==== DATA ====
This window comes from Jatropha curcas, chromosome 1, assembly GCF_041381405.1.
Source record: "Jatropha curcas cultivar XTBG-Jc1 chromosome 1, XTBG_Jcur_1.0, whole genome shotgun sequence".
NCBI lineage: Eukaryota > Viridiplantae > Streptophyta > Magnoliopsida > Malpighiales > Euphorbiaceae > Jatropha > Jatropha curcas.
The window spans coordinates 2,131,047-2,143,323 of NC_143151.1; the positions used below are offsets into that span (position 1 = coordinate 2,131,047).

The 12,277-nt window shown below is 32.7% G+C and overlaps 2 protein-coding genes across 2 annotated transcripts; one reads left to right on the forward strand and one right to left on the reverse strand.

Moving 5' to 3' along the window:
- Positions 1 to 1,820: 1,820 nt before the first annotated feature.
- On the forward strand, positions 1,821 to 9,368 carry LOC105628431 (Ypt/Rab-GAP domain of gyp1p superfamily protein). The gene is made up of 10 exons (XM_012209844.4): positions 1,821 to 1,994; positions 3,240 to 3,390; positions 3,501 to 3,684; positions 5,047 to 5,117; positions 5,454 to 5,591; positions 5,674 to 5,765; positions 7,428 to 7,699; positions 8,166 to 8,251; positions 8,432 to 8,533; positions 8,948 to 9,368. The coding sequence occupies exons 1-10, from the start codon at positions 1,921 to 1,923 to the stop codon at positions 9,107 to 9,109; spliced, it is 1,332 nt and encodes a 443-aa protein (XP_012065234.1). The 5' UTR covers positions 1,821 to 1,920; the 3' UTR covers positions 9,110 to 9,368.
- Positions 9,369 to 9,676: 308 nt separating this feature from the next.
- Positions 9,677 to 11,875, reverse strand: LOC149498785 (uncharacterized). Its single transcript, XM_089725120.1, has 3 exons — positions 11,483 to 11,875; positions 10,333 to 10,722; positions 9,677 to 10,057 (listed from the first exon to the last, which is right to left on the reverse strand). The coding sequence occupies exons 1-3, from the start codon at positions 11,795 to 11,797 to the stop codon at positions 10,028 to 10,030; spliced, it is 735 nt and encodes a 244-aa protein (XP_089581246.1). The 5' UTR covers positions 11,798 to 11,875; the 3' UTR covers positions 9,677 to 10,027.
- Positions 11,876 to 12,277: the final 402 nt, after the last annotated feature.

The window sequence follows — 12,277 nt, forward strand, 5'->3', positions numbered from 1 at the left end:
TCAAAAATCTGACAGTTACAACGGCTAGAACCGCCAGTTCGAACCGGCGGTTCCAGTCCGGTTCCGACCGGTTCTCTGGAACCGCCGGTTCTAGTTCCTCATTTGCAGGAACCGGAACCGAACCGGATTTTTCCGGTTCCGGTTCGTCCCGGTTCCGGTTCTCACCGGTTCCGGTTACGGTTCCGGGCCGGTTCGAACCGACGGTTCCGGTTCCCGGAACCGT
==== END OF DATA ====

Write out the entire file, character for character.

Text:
This window comes from Jatropha curcas, chromosome 1, assembly GCF_041381405.1.
Source record: "Jatropha curcas cultivar XTBG-Jc1 chromosome 1, XTBG_Jcur_1.0, whole genome shotgun sequence".
NCBI lineage: Eukaryota > Viridiplantae > Streptophyta > Magnoliopsida > Malpighiales > Euphorbiaceae > Jatropha > Jatropha curcas.
The window spans coordinates 2,131,047-2,143,323 of NC_143151.1; the positions used below are offsets into that span (position 1 = coordinate 2,131,047).

The 12,277-nt window shown below is 32.7% G+C and overlaps 2 protein-coding genes across 2 annotated transcripts; one reads left to right on the forward strand and one right to left on the reverse strand.

Moving 5' to 3' along the window:
- Positions 1 to 1,820: 1,820 nt before the first annotated feature.
- On the forward strand, positions 1,821 to 9,368 carry LOC105628431 (Ypt/Rab-GAP domain of gyp1p superfamily protein). The gene is made up of 10 exons (XM_012209844.4): positions 1,821 to 1,994; positions 3,240 to 3,390; positions 3,501 to 3,684; positions 5,047 to 5,117; positions 5,454 to 5,591; positions 5,674 to 5,765; positions 7,428 to 7,699; positions 8,166 to 8,251; positions 8,432 to 8,533; positions 8,948 to 9,368. The coding sequence occupies exons 1-10, from the start codon at positions 1,921 to 1,923 to the stop codon at positions 9,107 to 9,109; spliced, it is 1,332 nt and encodes a 443-aa protein (XP_012065234.1). The 5' UTR covers positions 1,821 to 1,920; the 3' UTR covers positions 9,110 to 9,368.
- Positions 9,369 to 9,676: 308 nt separating this feature from the next.
- Positions 9,677 to 11,875, reverse strand: LOC149498785 (uncharacterized). Its single transcript, XM_089725120.1, has 3 exons — positions 11,483 to 11,875; positions 10,333 to 10,722; positions 9,677 to 10,057 (listed from the first exon to the last, which is right to left on the reverse strand). The coding sequence occupies exons 1-3, from the start codon at positions 11,795 to 11,797 to the stop codon at positions 10,028 to 10,030; spliced, it is 735 nt and encodes a 244-aa protein (XP_089581246.1). The 5' UTR covers positions 11,798 to 11,875; the 3' UTR covers positions 9,677 to 10,027.
- Positions 11,876 to 12,277: the final 402 nt, after the last annotated feature.

The window sequence follows — 12,277 nt, forward strand, 5'->3', positions numbered from 1 at the left end:
TCAAAAATCTGACAGTTACAACGGCTAGAACCGCCAGTTCGAACCGGCGGTTCCAGTCCGGTTCCGACCGGTTCTCTGGAACCGCCGGTTCTAGTTCCTCATTTGCAGGAACCGGAACCGAACCGGATTTTTCCGGTTCCGGTTCGTCCCGGTTCCGGTTCTCACCGGTTCCGGTTACGGTTCCGGGCCGGTTCGAACCGACGGTTCCGGTTCCCGGAACCGT